Cow Tipping In Topeka

Cow Tipping

This past weekend I made a trip to Topeka, Kansas. As I left the Kansas City airport, I noticed a lot of gift shops carrying t-shirts and hoodies that read, “Nothing Tips Like a Cow.” Really? Honest to God, I had never, ever considered tipping a cow.

My friends on Facebook were somewhat useful when I asked, “What do you know about cow tipping?”

Adelaide answered first, “There must not be much in the way of entertainment in Topeka.” Adelaide is from the thriving metropolis of Albuquerque, New Mexico!

Julianne explained that her son studied cow tipping in his college town of Iowa. Her son told her that since he played football, it was a required form of training. She was smart enough not to buy that bull!!

Teresa, who always takes the psychological angle, commented, “The question one could pose is, ‘Why wouldn’t they?’”

Joann is much more practical and said simply, “Because they can.”

Hawk offer a scientific reason for cow tipping. “Cow tipping is a time-honored tradition of non-action. Most of its adherents are more consumed with the drinking of beer (or in some cases, Coke) and the passing of gas than the actual act of “cow tipping,” because, quite frankly, more than 95% of the time there are no actual cows present to tip, and the remaining 5% of the time, the cows are not roughly handled. In point of fact, not handled at all because of the importance of the aforementioned beer and/or soft drink consumption. I hope this has cleared up a few things. I am now off to make preparations for my own High Cow Tipping Ceremony to be held at my home this evening. Am I milking this too much?”

Half of us thought he was, and half of us thought he wasn’t.

Cynthia suspected that cow tipping was similar to watching submarine races.

Dona explained that cow tipping wasn’t bull, but most of the time a bull lived in the pasture with the cow.  Even kids that were piss-ant drunk were smart enough to stay out of the pasture and away from the bull.

I was not cowvinced that my Facebook friends had the real poop on cow tipping, so I went out into the pasture to do a little investigative reporting – Cow Tipping: Fact or Fiction?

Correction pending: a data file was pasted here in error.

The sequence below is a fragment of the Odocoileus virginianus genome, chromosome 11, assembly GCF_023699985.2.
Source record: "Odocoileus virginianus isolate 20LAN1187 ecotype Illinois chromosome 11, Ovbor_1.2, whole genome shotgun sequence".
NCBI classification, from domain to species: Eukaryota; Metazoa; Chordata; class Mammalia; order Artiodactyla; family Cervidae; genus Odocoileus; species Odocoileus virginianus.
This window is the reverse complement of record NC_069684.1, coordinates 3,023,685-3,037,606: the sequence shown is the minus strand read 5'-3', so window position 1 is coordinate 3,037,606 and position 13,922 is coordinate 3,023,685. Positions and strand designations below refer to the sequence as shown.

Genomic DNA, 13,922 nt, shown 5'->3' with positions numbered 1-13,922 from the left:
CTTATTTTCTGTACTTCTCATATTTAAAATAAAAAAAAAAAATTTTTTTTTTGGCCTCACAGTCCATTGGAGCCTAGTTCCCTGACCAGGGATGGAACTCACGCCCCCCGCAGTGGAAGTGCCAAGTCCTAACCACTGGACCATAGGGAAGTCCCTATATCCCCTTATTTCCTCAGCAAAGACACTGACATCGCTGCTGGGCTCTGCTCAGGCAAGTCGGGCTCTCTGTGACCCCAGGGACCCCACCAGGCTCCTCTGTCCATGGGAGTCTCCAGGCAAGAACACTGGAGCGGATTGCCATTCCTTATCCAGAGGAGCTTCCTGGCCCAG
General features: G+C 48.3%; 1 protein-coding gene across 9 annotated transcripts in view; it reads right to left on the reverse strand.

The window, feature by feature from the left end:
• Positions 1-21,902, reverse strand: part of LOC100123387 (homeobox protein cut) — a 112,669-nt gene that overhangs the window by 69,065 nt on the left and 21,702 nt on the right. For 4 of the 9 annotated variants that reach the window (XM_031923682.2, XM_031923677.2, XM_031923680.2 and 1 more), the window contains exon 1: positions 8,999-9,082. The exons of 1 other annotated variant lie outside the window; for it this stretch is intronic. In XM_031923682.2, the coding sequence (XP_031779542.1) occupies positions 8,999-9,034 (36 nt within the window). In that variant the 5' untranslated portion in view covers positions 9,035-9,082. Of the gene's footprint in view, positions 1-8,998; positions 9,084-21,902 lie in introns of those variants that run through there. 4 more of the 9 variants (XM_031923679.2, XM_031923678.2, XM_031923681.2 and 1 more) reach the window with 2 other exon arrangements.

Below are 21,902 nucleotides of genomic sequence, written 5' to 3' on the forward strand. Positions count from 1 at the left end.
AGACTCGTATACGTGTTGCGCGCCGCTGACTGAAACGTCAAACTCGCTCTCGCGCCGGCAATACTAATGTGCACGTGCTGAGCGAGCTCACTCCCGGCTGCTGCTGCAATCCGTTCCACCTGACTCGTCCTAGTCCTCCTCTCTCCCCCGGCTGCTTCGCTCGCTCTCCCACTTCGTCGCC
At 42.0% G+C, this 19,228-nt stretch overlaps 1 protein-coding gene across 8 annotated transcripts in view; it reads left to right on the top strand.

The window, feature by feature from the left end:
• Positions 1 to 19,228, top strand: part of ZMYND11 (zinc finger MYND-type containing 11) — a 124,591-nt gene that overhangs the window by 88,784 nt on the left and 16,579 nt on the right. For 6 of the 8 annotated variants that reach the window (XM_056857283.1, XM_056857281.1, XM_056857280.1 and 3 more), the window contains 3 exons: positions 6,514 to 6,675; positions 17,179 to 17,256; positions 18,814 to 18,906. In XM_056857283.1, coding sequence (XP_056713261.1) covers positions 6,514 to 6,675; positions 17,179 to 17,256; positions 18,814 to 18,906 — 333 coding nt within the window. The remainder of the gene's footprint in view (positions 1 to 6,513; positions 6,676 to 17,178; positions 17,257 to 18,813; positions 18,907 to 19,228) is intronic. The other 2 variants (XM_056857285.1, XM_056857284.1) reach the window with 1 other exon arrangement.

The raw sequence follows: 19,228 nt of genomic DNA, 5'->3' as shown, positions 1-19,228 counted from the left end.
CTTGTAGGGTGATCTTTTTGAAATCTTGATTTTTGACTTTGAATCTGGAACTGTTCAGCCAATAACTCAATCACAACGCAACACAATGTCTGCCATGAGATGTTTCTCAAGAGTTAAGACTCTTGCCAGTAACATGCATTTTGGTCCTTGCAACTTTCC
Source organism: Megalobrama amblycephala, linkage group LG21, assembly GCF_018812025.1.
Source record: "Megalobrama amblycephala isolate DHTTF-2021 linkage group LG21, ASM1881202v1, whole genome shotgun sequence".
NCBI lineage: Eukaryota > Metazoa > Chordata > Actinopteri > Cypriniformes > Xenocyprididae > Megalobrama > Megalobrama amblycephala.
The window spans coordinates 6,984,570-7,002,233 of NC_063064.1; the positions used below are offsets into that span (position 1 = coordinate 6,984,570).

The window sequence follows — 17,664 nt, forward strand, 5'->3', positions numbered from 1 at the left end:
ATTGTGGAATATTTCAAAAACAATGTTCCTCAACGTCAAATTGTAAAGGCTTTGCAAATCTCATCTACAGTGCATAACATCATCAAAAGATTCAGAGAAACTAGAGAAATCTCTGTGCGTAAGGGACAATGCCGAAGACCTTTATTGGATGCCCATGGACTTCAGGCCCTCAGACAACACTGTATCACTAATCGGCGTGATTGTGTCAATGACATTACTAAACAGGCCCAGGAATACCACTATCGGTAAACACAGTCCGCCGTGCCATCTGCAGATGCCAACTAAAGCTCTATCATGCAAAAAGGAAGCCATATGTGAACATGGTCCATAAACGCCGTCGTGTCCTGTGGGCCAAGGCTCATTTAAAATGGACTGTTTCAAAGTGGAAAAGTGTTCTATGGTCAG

Dona and Jullianne were right! There really is a rural pastime called cow tipping, which is favored by liquored-up country kiddies with nothing better to do on a Saturday night.

Having established that cow tipping was not a lot of B.S., I was interested in some cow tipping tips. First, I watched this video:

I wrote down some key cow tipping points. After all, if you are going to tip a cow do it right or don’t do it all.

  • Be really young, really stupid, and really drunk.
  • Drive with a half a dozen of your most brainless friends (the one driving should be the sober, smart one in the bunch) to some nearby farmer’s field.
  • Learn to recognize a cow. This is important. Real important. The best description I read came from Billy Sue in Montana. “A cow is a cow and a bull is a bull. A bull has one thingy hanging down under its belly and at the other end is a delicacy called Rocky Mountain oysters that some of our kin in the Ozarks like. A cow has four thingies called teats that are attached to a large bag called an udder. You only want to try to tip a cow. Look first, because if you try and tip a bull you will give new meaning to the words Holy Cow!”
  • There are two tippers – usually the fastest and dumbest ones in the group – who climb over the fence, sneak up on a snoring cow, push the cow, and then run like hell.
  • Watching a cow tip over is apparently the sort of Zen experience that only those with higher cowsciousness can properly appreciate.